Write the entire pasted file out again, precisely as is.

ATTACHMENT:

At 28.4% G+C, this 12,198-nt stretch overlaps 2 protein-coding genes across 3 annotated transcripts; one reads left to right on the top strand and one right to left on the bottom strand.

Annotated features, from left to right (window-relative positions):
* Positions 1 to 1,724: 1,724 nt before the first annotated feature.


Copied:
At 28.4% G+C, this 12,198-nt stretch overlaps 2 protein-coding genes across 3 annotated transcripts; one reads left to right on the top strand and one right to left on the bottom strand.

Annotated features, from left to right (window-relative positions):
* Positions 1 to 1,724: 1,724 nt before the first annotated feature.